To call Korn’s self-titled debut a game changer would be a bit of an understatement. The record transformed the landscape of alternative music through the 90s and the 00s, paving way for metal’s nu wave and still providing a blueprint for bands to this day. As the band’s 12th record, The Serenity Of Suffering, looms on the horizon, we dig up Korn and rank every moment, worst to best. Well, except for the hidden track – that doesn’t count.
To clarify: THERE ARE NO BAD SONGS ON THIS RECORD. Just slightly less good ones. It’s kind of like rating your favourite sexual position or the best pastry from Greggs on a crisp winter morning – everyone’s got their preferences. That Fieldy/David Silveria break at 1:51 is amazing but Jonathan Davis’ usually spot-on vocal hooks slightly lack here, with his ‘I’m gonna try’ refrain failing to hold a candle, torch or solar panel to the rest of the record. The musical tapestry plastering Davis’s roars, however, ensures that Predictable is merely an 8⁄10 song surrounded almost entirely by top-drawer material.
11. Helmet In The Bush
The one named after a man’s shrivelled willy, induced by too much meth. It’s a musical match too, pinching the cymbal-led, tinny racket of late 80s Ministry and smashing it together with Korn’s heart-on-sleeve approach; those layered vocals at the end are fucking evil, man. While Helmet In The Bush is certainly a precursor for what See You On The Other Side and Untitled’s industrial fancieswould cover, its standing is slightly diminished within the company of 10 or so absolute gems on this record.
10. Shoots And Ladders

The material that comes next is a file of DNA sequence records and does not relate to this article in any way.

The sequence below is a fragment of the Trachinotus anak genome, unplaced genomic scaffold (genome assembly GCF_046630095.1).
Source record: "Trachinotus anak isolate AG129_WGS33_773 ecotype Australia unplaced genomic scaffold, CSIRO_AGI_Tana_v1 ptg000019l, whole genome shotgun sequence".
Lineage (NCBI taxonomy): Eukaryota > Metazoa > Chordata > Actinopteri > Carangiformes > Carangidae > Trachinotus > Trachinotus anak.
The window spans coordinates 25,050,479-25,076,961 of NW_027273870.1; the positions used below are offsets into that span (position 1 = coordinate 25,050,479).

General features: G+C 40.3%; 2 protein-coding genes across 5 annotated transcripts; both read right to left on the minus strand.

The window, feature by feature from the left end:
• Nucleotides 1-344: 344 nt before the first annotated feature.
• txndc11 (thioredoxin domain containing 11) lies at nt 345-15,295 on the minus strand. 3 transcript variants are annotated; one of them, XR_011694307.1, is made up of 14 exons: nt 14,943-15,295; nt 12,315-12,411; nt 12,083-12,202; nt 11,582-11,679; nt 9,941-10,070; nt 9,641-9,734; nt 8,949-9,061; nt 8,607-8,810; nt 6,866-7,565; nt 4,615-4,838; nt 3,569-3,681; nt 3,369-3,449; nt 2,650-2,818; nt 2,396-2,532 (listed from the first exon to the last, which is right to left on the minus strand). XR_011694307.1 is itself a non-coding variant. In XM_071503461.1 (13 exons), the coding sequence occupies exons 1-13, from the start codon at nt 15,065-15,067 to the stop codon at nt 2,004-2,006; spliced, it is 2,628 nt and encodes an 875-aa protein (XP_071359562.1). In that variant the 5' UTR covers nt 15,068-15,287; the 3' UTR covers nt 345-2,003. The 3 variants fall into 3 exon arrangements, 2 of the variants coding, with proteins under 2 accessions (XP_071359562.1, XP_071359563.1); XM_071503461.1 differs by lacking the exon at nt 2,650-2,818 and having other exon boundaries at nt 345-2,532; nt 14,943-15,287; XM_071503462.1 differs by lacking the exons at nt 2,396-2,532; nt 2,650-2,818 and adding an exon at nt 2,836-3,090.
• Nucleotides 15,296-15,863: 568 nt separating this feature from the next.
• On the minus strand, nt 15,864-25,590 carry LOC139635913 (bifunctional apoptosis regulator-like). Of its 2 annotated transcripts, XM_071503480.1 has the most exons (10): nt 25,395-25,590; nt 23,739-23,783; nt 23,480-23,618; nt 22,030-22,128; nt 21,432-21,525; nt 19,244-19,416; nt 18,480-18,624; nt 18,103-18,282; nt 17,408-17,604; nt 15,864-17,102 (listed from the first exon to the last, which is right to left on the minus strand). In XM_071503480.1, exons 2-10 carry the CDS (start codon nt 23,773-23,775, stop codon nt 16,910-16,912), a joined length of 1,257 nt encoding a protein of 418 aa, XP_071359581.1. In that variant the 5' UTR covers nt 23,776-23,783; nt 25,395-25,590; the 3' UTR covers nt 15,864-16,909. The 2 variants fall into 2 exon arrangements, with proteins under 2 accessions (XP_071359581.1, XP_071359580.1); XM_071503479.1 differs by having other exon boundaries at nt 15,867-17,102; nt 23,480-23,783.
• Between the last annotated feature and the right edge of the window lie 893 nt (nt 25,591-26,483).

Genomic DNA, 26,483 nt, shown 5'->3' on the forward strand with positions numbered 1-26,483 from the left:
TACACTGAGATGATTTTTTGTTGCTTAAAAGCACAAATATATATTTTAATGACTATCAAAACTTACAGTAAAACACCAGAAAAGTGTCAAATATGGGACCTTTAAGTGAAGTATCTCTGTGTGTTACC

So this is basically that *Insert Band Name* Does Lullabies but the other way round. Davis whacks out the bagpipes and rattles through an assortment of nursery rhymes; everything escalates, it all bubbles to the boil and we’re left with one last ‘Give a dog a…’. Not to say it’s a bad song, but the warping of childhood memories is done much more subtly elsewhere on the record, leaving Shoots And Ladders sounding a tad lazy in comparison. It was a novel idea at the time, but the unsettling nature of Korn comes out to play in a much more sinister fashion when they’re not banging on about Mary’s little lamb.
Davis’ childish delivery is better suited here than it is on Shoots And Ladders, invoking a perverse air of innocence within the sing-song chorus. Those thick, meaty verses were written with the guidance of none other than Rob Trujillo – y’know, the bloke from Metallica and Suicidal Tendencies. Nobody can argue with the songwriting pedigree on display here.
Not much of Korn is dated, but that silly outtake preluding Clown is more 90s than a Beanie Baby playing a Gameboy Colour. Not to say this is painfully old-sounding as such – it’s just unmistakably reminiscent of an era. And that era was a time when singles could be challenging – that gargantuan mid-section where the strings are bent to the point of snapping, mate! It’s like Dimebag in a tracksuit.
One of the record’s thicker riffs kicks Lies off, leading into a fragile, warbled testimony. Davis’ grindcore growl through the chorus is either studio trickery or the result of a lot of fizzy drink, while Head’s scream of “GO!” is one of Korn’s innumerable highlights. That sense of escalation is always there, with a superbly placed Silveria drum fill leading us back into a final bout of mangled refrains, the drums being pummelled even further beyond repair. Glorious.